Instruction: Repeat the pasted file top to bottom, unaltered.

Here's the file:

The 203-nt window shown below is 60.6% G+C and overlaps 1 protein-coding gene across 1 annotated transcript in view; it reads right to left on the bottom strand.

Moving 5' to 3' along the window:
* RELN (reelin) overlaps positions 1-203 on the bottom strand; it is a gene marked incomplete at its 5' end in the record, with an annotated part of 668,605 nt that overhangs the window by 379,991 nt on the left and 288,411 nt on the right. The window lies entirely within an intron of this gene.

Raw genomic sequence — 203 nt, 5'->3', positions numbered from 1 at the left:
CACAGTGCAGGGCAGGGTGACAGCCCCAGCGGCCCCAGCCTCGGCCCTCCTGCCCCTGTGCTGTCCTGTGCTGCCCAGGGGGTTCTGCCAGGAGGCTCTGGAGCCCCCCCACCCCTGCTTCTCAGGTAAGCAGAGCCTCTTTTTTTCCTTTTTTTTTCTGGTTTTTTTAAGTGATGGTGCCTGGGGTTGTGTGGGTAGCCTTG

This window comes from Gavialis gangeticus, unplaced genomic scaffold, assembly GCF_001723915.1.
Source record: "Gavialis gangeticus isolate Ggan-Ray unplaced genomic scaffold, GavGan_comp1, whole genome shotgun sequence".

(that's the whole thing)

The 203-nt window shown below is 60.6% G+C and overlaps 1 protein-coding gene across 1 annotated transcript in view; it reads right to left on the bottom strand.

Moving 5' to 3' along the window:
* RELN (reelin) overlaps positions 1-203 on the bottom strand; it is a gene marked incomplete at its 5' end in the record, with an annotated part of 668,605 nt that overhangs the window by 379,991 nt on the left and 288,411 nt on the right. The window lies entirely within an intron of this gene.

Raw genomic sequence — 203 nt, 5'->3', positions numbered from 1 at the left:
CACAGTGCAGGGCAGGGTGACAGCCCCAGCGGCCCCAGCCTCGGCCCTCCTGCCCCTGTGCTGTCCTGTGCTGCCCAGGGGGTTCTGCCAGGAGGCTCTGGAGCCCCCCCACCCCTGCTTCTCAGGTAAGCAGAGCCTCTTTTTTTCCTTTTTTTTTCTGGTTTTTTTAAGTGATGGTGCCTGGGGTTGTGTGGGTAGCCTTG

This window comes from Gavialis gangeticus, unplaced genomic scaffold, assembly GCF_001723915.1.
Source record: "Gavialis gangeticus isolate Ggan-Ray unplaced genomic scaffold, GavGan_comp1, whole genome shotgun sequence".